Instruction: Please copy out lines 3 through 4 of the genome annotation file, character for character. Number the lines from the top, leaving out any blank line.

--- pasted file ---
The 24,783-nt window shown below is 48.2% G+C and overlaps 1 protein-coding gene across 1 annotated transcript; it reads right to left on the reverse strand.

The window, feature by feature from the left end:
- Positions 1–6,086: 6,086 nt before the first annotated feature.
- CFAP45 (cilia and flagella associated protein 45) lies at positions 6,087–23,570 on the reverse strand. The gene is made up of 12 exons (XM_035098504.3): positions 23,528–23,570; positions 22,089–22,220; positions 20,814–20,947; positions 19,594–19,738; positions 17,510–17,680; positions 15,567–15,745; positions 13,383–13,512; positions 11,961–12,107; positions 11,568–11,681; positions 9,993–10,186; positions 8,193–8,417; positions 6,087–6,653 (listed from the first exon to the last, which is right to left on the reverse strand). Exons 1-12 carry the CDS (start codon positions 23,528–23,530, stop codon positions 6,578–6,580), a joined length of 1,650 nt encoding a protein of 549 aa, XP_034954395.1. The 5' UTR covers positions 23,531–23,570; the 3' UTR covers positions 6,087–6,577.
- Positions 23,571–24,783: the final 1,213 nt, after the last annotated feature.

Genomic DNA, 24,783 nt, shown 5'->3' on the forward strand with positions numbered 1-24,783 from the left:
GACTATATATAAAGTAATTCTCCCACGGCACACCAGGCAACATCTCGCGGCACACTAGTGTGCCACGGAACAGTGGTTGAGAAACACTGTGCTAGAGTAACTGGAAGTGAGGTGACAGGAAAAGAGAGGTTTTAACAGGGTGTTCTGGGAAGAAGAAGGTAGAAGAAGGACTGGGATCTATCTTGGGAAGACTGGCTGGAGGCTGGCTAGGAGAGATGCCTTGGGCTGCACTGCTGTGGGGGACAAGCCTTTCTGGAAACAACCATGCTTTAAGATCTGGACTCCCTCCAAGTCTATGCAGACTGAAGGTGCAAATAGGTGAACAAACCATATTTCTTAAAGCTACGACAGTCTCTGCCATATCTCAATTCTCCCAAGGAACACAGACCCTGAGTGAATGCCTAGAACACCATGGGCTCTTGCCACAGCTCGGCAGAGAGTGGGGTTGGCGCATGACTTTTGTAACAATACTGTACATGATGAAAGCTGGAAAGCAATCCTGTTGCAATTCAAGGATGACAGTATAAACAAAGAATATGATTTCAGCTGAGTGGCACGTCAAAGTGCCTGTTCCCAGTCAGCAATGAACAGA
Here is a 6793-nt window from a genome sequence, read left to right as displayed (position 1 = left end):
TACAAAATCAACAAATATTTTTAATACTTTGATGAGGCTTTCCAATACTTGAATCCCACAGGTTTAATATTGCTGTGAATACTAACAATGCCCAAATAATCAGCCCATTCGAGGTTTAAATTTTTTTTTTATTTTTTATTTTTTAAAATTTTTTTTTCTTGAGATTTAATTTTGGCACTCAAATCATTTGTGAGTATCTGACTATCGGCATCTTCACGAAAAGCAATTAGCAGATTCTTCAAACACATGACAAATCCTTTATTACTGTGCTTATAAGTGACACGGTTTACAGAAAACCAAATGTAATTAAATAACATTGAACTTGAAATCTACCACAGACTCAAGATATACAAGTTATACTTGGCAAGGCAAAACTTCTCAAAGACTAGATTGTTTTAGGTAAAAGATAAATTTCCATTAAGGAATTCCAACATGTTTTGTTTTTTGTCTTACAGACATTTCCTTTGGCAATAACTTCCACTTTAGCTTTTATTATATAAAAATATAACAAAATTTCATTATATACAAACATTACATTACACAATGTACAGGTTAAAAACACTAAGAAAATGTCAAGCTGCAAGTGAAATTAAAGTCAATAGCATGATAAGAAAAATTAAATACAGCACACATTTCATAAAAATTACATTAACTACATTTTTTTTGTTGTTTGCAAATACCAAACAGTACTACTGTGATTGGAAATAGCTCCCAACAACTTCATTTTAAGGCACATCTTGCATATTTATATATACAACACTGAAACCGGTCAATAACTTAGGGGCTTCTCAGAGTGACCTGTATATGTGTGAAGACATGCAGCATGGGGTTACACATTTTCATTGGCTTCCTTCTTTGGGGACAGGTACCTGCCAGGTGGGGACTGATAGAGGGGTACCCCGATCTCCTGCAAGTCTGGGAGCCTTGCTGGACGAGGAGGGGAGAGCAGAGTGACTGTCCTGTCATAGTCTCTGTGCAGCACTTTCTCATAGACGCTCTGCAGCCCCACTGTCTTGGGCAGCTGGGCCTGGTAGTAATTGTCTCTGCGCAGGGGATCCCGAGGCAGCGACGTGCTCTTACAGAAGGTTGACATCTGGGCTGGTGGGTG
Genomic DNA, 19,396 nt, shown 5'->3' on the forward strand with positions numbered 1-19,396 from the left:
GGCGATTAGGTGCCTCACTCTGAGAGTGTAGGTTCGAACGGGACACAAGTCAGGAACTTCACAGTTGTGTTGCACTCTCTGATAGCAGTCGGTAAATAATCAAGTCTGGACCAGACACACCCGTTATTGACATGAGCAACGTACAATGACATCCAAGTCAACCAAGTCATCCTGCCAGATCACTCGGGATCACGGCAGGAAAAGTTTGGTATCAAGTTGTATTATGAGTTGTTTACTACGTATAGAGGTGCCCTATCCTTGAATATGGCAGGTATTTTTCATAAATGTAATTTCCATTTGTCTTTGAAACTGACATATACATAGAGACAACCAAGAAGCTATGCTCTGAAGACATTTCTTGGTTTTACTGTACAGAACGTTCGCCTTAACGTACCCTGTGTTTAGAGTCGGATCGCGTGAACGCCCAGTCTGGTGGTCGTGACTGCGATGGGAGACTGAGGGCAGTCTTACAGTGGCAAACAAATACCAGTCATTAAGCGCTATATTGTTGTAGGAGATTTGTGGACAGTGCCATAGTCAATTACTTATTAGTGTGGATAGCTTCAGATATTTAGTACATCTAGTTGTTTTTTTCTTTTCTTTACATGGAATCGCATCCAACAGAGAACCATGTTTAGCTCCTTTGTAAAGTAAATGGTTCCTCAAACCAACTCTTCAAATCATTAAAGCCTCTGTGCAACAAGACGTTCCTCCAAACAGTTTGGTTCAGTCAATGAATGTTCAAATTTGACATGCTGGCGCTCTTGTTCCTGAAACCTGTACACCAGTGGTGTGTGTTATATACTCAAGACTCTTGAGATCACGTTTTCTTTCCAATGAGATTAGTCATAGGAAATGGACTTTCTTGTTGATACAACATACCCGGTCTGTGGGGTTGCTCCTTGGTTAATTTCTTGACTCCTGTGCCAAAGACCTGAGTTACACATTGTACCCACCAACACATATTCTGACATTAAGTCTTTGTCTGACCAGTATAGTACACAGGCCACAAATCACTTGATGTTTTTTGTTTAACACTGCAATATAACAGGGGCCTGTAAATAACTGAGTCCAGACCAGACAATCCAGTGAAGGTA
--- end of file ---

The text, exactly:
- Positions 1–6,086: 6,086 nt before the first annotated feature.
- CFAP45 (cilia and flagella associated protein 45) lies at positions 6,087–23,570 on the reverse strand. The gene is made up of 12 exons (XM_035098504.3): positions 23,528–23,570; positions 22,089–22,220; positions 20,814–20,947; positions 19,594–19,738; positions 17,510–17,680; positions 15,567–15,745; positions 13,383–13,512; positions 11,961–12,107; positions 11,568–11,681; positions 9,993–10,186; positions 8,193–8,417; positions 6,087–6,653 (listed from the first exon to the last, which is right to left on the reverse strand). Exons 1-12 carry the CDS (start codon positions 23,528–23,530, stop codon positions 6,578–6,580), a joined length of 1,650 nt encoding a protein of 549 aa, XP_034954395.1. The 5' UTR covers positions 23,531–23,570; the 3' UTR covers positions 6,087–6,577.